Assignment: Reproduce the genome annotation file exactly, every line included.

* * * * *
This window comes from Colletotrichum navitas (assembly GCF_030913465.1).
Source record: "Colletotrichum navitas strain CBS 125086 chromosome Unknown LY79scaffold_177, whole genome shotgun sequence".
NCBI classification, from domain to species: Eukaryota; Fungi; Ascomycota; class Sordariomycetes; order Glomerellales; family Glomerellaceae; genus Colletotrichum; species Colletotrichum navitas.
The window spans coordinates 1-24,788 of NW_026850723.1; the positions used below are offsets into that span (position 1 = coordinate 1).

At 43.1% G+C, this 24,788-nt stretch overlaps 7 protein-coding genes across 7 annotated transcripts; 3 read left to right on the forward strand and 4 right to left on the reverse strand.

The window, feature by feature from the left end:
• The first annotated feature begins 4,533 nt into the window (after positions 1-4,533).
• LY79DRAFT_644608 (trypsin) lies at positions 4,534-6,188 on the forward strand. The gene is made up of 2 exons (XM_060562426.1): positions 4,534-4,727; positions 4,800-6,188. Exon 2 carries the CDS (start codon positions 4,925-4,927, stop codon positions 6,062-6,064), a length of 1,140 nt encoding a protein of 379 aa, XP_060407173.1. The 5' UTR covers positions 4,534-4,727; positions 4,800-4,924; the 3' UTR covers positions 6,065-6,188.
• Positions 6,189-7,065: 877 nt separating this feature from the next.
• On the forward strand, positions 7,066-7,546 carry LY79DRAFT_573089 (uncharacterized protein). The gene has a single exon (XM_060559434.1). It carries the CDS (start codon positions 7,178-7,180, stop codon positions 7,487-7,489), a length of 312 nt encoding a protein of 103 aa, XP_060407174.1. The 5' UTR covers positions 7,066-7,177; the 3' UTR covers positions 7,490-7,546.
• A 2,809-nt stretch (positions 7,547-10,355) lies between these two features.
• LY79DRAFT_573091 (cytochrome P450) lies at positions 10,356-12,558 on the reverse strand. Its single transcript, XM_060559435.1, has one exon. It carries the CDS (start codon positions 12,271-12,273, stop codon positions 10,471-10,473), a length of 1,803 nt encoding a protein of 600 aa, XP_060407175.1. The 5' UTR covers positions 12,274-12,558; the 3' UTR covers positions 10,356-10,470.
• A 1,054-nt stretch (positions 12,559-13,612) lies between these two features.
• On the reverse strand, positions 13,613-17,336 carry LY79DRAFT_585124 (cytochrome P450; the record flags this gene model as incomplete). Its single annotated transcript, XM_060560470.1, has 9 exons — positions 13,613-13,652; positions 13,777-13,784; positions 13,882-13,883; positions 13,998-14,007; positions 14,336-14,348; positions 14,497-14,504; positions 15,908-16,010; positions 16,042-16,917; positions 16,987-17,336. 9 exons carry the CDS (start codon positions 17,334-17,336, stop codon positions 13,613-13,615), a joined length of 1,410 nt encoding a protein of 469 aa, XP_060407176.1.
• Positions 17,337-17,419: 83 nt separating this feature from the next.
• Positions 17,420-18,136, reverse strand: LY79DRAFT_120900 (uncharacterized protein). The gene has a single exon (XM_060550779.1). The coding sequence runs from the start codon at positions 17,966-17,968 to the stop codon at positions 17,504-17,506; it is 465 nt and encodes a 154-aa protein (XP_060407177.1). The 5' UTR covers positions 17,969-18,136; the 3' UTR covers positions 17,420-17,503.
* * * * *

This window comes from Colletotrichum navitas (assembly GCF_030913465.1).
Source record: "Colletotrichum navitas strain CBS 125086 chromosome Unknown LY79scaffold_177, whole genome shotgun sequence".
NCBI classification, from domain to species: Eukaryota; Fungi; Ascomycota; class Sordariomycetes; order Glomerellales; family Glomerellaceae; genus Colletotrichum; species Colletotrichum navitas.
The window spans coordinates 1-24,788 of NW_026850723.1; the positions used below are offsets into that span (position 1 = coordinate 1).

At 43.1% G+C, this 24,788-nt stretch overlaps 7 protein-coding genes across 7 annotated transcripts; 3 read left to right on the forward strand and 4 right to left on the reverse strand.

The window, feature by feature from the left end:
• The first annotated feature begins 4,533 nt into the window (after positions 1-4,533).
• LY79DRAFT_644608 (trypsin) lies at positions 4,534-6,188 on the forward strand. The gene is made up of 2 exons (XM_060562426.1): positions 4,534-4,727; positions 4,800-6,188. Exon 2 carries the CDS (start codon positions 4,925-4,927, stop codon positions 6,062-6,064), a length of 1,140 nt encoding a protein of 379 aa, XP_060407173.1. The 5' UTR covers positions 4,534-4,727; positions 4,800-4,924; the 3' UTR covers positions 6,065-6,188.
• Positions 6,189-7,065: 877 nt separating this feature from the next.
• On the forward strand, positions 7,066-7,546 carry LY79DRAFT_573089 (uncharacterized protein). The gene has a single exon (XM_060559434.1). It carries the CDS (start codon positions 7,178-7,180, stop codon positions 7,487-7,489), a length of 312 nt encoding a protein of 103 aa, XP_060407174.1. The 5' UTR covers positions 7,066-7,177; the 3' UTR covers positions 7,490-7,546.
• A 2,809-nt stretch (positions 7,547-10,355) lies between these two features.
• LY79DRAFT_573091 (cytochrome P450) lies at positions 10,356-12,558 on the reverse strand. Its single transcript, XM_060559435.1, has one exon. It carries the CDS (start codon positions 12,271-12,273, stop codon positions 10,471-10,473), a length of 1,803 nt encoding a protein of 600 aa, XP_060407175.1. The 5' UTR covers positions 12,274-12,558; the 3' UTR covers positions 10,356-10,470.
• A 1,054-nt stretch (positions 12,559-13,612) lies between these two features.
• On the reverse strand, positions 13,613-17,336 carry LY79DRAFT_585124 (cytochrome P450; the record flags this gene model as incomplete). Its single annotated transcript, XM_060560470.1, has 9 exons — positions 13,613-13,652; positions 13,777-13,784; positions 13,882-13,883; positions 13,998-14,007; positions 14,336-14,348; positions 14,497-14,504; positions 15,908-16,010; positions 16,042-16,917; positions 16,987-17,336. 9 exons carry the CDS (start codon positions 17,334-17,336, stop codon positions 13,613-13,615), a joined length of 1,410 nt encoding a protein of 469 aa, XP_060407176.1.
• Positions 17,337-17,419: 83 nt separating this feature from the next.
• Positions 17,420-18,136, reverse strand: LY79DRAFT_120900 (uncharacterized protein). The gene has a single exon (XM_060550779.1). The coding sequence runs from the start codon at positions 17,966-17,968 to the stop codon at positions 17,504-17,506; it is 465 nt and encodes a 154-aa protein (XP_060407177.1). The 5' UTR covers positions 17,969-18,136; the 3' UTR covers positions 17,420-17,503.